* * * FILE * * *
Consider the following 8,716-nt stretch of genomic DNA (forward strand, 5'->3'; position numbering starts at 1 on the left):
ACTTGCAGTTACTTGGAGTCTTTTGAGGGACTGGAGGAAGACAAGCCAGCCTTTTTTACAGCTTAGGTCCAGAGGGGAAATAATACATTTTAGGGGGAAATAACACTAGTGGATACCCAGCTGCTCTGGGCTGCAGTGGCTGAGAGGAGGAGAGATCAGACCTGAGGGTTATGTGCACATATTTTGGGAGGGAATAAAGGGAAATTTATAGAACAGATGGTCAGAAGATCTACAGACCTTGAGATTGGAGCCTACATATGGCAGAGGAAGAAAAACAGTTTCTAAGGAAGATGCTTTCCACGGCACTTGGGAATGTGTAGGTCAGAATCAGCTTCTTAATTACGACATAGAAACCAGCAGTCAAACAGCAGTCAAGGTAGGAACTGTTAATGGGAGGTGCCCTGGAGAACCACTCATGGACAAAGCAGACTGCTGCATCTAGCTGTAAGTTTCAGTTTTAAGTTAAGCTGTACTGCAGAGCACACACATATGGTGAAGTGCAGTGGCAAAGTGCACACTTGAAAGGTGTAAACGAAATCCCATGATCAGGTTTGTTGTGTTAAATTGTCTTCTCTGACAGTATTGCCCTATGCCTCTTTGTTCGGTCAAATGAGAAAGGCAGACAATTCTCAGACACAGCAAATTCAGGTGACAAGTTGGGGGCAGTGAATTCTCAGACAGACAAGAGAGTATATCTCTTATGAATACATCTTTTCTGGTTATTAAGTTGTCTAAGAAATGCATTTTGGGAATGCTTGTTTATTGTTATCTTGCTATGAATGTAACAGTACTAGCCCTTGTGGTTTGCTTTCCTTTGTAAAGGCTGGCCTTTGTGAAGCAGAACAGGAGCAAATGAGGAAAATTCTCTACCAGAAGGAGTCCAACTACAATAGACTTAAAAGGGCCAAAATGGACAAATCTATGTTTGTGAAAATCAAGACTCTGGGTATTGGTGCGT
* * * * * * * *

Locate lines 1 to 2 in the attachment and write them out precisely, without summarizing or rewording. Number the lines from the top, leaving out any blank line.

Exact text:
Consider the following 8,716-nt stretch of genomic DNA (forward strand, 5'->3'; position numbering starts at 1 on the left):
ACTTGCAGTTACTTGGAGTCTTTTGAGGGACTGGAGGAAGACAAGCCAGCCTTTTTTACAGCTTAGGTCCAGAGGGGAAATAATACATTTTAGGGGGAAATAACACTAGTGGATACCCAGCTGCTCTGGGCTGCAGTGGCTGAGAGGAGGAGAGATCAGACCTGAGGGTTATGTGCACATATTTTGGGAGGGAATAAAGGGAAATTTATAGAACAGATGGTCAGAAGATCTACAGACCTTGAGATTGGAGCCTACATATGGCAGAGGAAGAAAAACAGTTTCTAAGGAAGATGCTTTCCACGGCACTTGGGAATGTGTAGGTCAGAATCAGCTTCTTAATTACGACATAGAAACCAGCAGTCAAACAGCAGTCAAGGTAGGAACTGTTAATGGGAGGTGCCCTGGAGAACCACTCATGGACAAAGCAGACTGCTGCATCTAGCTGTAAGTTTCAGTTTTAAGTTAAGCTGTACTGCAGAGCACACACATATGGTGAAGTGCAGTGGCAAAGTGCACACTTGAAAGGTGTAAACGAAATCCCATGATCAGGTTTGTTGTGTTAAATTGTCTTCTCTGACAGTATTGCCCTATGCCTCTTTGTTCGGTCAAATGAGAAAGGCAGACAATTCTCAGACACAGCAAATTCAGGTGACAAGTTGGGGGCAGTGAATTCTCAGACAGACAAGAGAGTATATCTCTTATGAATACATCTTTTCTGGTTATTAAGTTGTCTAAGAAATGCATTTTGGGAATGCTTGTTTATTGTTATCTTGCTATGAATGTAACAGTACTAGCCCTTGTGGTTTGCTTTCCTTTGTAAAGGCTGGCCTTTGTGAAGCAGAACAGGAGCAAATGAGGAAAATTCTCTACCAGAAGGAGTCCAACTACAATAGACTTAAAAGGGCCAAAATGGACAAATCTATGTTTGTGAAAATCAAGACTCTGGGTATTGGTGCGT